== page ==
10 Most Blatant Ripoffs In Rock History
The Art of Stealing.
The idea of actually writing a memorable song isn't exactly the easiest thing in the world. For all intents and purposes, you have to try and hit upon a good beat, a tight groove, and some riff or lyric that's going to win over the rest of the masses regardless of what stripe of music they're into. It's never an easy decision...but it does get a little less hard when the road work is already done for you.
On the opposite end of the spectrum, artists have made it to the top of the charts by making songs that are blatant retreads of what came before. This isn't just from the sample community either, considering that many of these songs were recreated with actual instruments in order to sell something completely new. Even some of the greatest artists of all time aren't safe from the occasional idea of stealing music, as most of the classics have been known to borrow from the greatest in history.
Then again, it's not like the music industry has been known to be the most wholesome of businesses throughout culture. No, this kind of thing tends to be the Wild West...and these are the bandits that managed to con their audiences by ripping off someone else.
10. Come Together - The Beatles
The idea of the Beatles' actually taking inspiration from any one in particular just feels wrong. Especially with all of the layers upon layers of fantastic music coming from their glory period, stuff like Here There and Everywhere and Hey Jude are so omnipresent that they feel like they've existed since the dawn of time. But yes, even the Beatles do steal...and from one of the biggest names in music no less.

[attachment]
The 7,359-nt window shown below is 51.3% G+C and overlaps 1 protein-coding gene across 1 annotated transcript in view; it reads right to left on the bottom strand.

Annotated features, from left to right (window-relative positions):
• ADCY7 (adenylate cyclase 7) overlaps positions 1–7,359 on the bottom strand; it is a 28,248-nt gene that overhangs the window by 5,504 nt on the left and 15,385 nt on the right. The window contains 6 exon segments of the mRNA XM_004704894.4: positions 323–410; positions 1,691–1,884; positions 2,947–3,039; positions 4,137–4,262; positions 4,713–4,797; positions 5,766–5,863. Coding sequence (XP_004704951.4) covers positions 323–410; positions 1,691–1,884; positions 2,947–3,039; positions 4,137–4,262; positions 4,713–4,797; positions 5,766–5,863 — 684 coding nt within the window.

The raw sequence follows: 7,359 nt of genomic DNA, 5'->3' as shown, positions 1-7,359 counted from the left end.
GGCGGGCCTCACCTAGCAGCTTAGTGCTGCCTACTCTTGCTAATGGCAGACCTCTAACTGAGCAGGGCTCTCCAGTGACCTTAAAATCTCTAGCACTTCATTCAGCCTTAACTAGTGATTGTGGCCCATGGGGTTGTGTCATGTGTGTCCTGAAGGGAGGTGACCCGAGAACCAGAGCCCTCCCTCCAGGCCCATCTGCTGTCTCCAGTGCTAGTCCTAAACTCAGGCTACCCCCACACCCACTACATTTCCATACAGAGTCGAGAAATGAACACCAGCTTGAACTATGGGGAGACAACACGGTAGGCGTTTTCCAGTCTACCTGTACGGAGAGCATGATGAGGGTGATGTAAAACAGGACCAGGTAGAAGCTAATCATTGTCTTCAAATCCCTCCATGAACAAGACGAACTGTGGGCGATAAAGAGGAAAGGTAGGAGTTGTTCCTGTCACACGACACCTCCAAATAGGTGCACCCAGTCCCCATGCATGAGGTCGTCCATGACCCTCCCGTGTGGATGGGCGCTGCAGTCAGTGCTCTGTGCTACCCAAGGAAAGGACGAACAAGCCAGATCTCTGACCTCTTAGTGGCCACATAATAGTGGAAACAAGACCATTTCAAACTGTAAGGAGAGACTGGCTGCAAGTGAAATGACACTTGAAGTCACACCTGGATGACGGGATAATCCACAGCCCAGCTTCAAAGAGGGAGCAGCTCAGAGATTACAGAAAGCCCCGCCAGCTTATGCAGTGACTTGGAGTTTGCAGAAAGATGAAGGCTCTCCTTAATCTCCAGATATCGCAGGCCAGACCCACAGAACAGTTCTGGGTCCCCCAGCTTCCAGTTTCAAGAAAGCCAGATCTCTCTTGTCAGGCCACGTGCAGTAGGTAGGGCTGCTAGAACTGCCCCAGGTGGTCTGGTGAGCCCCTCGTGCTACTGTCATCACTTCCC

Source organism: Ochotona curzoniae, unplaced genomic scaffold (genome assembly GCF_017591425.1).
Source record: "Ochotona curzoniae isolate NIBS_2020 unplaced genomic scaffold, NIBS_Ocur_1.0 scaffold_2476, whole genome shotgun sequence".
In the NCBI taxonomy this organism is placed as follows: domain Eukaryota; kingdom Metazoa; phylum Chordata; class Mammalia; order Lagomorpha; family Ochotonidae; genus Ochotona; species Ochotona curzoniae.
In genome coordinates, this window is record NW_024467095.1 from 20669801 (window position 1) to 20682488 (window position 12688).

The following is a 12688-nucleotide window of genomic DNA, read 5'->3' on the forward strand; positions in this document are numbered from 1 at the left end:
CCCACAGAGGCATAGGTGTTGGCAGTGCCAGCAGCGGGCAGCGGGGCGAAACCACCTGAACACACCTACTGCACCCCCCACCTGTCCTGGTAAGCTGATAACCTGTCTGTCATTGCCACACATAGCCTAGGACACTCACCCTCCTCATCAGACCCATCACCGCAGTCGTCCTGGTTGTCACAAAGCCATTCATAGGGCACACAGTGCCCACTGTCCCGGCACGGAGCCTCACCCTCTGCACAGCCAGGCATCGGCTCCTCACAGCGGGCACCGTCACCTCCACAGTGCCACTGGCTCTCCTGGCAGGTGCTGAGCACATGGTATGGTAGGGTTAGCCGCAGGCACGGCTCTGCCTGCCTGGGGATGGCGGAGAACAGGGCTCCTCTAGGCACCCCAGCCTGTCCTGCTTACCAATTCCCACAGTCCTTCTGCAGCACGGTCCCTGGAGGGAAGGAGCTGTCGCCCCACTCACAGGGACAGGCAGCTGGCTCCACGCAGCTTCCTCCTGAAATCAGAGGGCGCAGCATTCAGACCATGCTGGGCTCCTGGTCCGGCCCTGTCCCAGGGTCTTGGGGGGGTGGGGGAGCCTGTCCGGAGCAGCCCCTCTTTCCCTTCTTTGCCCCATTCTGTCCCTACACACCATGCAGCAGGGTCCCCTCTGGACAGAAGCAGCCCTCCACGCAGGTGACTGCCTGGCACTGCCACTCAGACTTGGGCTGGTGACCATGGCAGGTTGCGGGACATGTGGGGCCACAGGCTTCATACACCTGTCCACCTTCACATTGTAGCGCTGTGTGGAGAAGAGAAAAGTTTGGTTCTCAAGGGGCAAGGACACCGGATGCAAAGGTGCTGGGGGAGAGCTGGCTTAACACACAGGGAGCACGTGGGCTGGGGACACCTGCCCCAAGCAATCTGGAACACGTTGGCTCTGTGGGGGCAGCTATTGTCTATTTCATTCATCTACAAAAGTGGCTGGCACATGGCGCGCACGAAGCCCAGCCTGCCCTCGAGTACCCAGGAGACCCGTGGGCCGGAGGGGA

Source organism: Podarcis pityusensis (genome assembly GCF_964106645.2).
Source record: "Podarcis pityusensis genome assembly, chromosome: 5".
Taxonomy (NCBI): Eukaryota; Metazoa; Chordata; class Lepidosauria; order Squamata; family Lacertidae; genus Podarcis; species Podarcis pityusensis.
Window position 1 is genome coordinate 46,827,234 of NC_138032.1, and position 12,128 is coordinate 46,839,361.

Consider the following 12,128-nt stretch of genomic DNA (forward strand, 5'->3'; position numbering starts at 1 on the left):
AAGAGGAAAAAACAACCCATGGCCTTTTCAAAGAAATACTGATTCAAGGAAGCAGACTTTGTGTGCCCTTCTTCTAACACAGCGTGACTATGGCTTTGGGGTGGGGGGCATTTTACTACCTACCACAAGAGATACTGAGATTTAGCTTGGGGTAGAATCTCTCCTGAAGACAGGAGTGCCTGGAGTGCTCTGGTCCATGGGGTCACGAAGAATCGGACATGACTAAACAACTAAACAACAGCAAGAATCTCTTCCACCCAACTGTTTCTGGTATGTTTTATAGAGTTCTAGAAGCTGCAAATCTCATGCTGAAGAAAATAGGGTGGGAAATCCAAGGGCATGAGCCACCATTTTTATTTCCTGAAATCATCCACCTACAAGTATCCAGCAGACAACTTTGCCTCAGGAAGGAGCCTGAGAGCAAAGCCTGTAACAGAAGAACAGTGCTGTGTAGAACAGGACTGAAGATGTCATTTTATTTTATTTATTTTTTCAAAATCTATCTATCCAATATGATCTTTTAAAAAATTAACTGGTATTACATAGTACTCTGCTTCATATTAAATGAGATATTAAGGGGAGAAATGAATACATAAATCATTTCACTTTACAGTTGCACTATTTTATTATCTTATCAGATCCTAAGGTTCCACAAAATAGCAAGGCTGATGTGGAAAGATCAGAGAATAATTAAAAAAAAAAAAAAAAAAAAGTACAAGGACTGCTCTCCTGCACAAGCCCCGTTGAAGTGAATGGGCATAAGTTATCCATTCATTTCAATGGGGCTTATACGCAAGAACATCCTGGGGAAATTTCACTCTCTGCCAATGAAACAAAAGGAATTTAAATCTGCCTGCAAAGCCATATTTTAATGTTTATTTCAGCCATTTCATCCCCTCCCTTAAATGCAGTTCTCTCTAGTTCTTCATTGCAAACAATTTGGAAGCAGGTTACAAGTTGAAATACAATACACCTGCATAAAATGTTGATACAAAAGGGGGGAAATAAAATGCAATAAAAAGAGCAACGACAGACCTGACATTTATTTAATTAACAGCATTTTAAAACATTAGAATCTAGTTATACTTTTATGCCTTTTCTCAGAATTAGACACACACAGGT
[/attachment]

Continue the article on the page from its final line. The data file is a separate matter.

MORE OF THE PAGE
When the Fabs were up against the ropes to deliver one last stunning album with Abbey Road, John Lennon came forward with Come Together, which turned into one of the funkiest tracks that the group would ever record. With the exception of Paul McCartney's amazing bassline though, 95% of the original idea was based on Chuck Berry's hit You Can't Catch Me.
Don't believe it? Lennon even goes so far as to use Berry's opening lyric "Hear come old flattop" verbatim in his own lyrics, which ended up getting him in a bit of trouble once the lawsuits started coming in. Seeing how different the end products were, Lennon was originally commissioned to make a covers album during his solo career, with the proceedings going to Berry's publishing company. As much as the Beatles might look like god-tier melody men, everyone gets their magic from somewhere, don't they?